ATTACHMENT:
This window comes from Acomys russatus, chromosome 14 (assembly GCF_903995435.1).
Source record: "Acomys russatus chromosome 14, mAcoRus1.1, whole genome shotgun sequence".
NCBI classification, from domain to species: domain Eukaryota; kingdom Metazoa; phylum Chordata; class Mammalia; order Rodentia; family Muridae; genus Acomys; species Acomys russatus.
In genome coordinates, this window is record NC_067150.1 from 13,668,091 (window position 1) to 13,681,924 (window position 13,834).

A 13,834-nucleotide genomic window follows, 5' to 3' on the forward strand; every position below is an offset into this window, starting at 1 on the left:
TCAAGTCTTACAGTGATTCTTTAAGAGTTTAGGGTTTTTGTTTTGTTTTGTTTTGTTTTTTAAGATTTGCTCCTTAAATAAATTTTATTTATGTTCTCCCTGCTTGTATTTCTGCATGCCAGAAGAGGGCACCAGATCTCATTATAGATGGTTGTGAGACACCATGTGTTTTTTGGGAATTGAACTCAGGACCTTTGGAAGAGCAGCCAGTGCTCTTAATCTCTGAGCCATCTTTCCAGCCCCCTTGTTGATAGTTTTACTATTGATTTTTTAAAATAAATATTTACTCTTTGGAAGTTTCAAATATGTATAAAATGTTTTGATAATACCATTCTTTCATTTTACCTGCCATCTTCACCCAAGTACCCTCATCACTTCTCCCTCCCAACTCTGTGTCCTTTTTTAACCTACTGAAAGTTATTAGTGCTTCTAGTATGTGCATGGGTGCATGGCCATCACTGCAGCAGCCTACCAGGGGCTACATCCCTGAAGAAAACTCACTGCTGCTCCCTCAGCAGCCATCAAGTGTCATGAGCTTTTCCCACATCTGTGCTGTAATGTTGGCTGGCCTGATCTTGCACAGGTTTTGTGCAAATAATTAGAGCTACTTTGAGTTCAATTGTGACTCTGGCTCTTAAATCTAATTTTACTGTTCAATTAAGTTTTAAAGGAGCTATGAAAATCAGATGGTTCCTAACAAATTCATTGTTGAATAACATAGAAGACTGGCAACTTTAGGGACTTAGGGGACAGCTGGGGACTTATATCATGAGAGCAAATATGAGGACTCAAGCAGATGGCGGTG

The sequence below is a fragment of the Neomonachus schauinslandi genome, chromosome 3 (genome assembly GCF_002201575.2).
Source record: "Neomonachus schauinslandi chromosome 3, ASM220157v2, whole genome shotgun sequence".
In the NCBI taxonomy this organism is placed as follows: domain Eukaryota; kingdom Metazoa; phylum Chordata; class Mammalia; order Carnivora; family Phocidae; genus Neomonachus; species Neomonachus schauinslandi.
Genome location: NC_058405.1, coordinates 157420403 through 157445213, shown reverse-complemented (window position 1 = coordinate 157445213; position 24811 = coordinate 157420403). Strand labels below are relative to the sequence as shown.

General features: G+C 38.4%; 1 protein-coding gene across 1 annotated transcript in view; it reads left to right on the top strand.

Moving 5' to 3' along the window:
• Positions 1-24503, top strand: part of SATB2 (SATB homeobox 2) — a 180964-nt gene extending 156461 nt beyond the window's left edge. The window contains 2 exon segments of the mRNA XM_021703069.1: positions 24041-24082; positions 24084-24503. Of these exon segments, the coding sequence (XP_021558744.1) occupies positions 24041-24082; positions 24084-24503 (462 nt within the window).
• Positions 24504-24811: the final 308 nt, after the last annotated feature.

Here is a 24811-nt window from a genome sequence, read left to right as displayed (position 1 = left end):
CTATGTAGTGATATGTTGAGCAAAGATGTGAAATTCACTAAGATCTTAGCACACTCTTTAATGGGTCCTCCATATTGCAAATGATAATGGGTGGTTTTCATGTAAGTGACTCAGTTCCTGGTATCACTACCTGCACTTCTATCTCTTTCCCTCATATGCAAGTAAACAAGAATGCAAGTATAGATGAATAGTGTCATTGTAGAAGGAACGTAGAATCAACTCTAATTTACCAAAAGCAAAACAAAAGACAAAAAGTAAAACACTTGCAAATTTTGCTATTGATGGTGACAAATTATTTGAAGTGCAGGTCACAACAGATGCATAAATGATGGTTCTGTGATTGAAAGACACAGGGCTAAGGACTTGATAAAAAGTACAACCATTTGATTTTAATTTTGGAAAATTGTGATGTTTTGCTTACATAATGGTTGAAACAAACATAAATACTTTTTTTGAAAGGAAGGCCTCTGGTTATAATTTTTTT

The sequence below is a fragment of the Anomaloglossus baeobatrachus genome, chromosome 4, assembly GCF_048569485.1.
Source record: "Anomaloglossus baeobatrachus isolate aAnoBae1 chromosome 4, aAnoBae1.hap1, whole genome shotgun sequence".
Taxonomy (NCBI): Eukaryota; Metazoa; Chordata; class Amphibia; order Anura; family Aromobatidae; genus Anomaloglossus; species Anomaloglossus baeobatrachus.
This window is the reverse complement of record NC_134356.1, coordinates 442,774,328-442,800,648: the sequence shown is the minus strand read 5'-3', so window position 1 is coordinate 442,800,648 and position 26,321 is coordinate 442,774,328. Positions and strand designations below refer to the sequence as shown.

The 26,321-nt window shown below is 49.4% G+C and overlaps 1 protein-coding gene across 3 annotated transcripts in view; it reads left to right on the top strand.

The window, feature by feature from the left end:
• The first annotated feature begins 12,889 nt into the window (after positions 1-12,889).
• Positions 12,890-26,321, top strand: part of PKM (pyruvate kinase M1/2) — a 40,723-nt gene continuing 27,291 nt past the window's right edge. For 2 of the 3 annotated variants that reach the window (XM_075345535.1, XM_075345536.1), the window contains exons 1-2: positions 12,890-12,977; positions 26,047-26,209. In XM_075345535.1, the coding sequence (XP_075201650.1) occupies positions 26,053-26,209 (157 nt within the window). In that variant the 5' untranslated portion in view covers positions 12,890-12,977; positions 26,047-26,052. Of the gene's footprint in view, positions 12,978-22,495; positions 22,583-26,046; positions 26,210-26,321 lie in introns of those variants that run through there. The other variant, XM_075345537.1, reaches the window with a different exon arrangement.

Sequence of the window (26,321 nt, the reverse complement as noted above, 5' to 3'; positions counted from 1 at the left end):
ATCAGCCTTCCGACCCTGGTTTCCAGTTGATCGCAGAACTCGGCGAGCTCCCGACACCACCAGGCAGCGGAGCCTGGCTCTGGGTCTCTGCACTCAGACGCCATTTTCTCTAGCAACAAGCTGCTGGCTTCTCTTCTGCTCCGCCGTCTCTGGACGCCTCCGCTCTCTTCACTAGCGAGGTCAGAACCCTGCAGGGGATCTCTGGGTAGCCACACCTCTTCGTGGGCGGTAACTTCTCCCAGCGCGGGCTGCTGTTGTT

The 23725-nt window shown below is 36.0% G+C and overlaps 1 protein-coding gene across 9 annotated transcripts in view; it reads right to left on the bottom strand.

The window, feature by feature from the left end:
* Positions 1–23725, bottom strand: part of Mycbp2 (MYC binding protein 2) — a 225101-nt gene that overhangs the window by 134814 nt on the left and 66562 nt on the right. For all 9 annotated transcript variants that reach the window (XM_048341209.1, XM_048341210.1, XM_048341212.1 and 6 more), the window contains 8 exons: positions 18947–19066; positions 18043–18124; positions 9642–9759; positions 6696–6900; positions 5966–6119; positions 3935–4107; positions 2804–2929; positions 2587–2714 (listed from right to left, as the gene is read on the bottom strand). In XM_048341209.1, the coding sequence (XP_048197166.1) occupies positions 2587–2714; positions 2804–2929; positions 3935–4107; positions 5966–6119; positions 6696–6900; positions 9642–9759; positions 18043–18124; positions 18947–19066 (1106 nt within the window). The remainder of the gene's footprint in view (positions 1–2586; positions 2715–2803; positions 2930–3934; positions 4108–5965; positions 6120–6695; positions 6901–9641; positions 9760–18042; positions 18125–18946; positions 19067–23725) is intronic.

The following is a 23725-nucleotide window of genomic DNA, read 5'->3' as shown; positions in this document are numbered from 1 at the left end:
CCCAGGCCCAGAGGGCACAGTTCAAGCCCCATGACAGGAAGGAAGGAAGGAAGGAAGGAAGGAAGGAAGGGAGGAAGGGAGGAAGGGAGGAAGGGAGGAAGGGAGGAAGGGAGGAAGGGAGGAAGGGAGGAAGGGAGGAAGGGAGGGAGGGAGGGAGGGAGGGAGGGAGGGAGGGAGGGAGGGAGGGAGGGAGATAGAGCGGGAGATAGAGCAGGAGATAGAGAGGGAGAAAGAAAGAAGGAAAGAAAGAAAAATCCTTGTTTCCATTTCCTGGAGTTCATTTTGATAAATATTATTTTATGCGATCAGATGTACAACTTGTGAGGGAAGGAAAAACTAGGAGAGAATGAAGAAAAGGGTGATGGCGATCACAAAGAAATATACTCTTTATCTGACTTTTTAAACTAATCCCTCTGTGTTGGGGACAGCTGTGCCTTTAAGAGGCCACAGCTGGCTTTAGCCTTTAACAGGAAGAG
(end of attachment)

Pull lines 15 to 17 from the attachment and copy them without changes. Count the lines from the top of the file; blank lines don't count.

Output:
Here is a 24811-nt window from a genome sequence, read left to right as displayed (position 1 = left end):
CTATGTAGTGATATGTTGAGCAAAGATGTGAAATTCACTAAGATCTTAGCACACTCTTTAATGGGTCCTCCATATTGCAAATGATAATGGGTGGTTTTCATGTAAGTGACTCAGTTCCTGGTATCACTACCTGCACTTCTATCTCTTTCCCTCATATGCAAGTAAACAAGAATGCAAGTATAGATGAATAGTGTCATTGTAGAAGGAACGTAGAATCAACTCTAATTTACCAAAAGCAAAACAAAAGACAAAAAGTAAAACACTTGCAAATTTTGCTATTGATGGTGACAAATTATTTGAAGTGCAGGTCACAACAGATGCATAAATGATGGTTCTGTGATTGAAAGACACAGGGCTAAGGACTTGATAAAAAGTACAACCATTTGATTTTAATTTTGGAAAATTGTGATGTTTTGCTTACATAATGGTTGAAACAAACATAAATACTTTTTTTGAAAGGAAGGCCTCTGGTTATAATTTTTTT

The sequence below is a fragment of the Anomaloglossus baeobatrachus genome, chromosome 4, assembly GCF_048569485.1.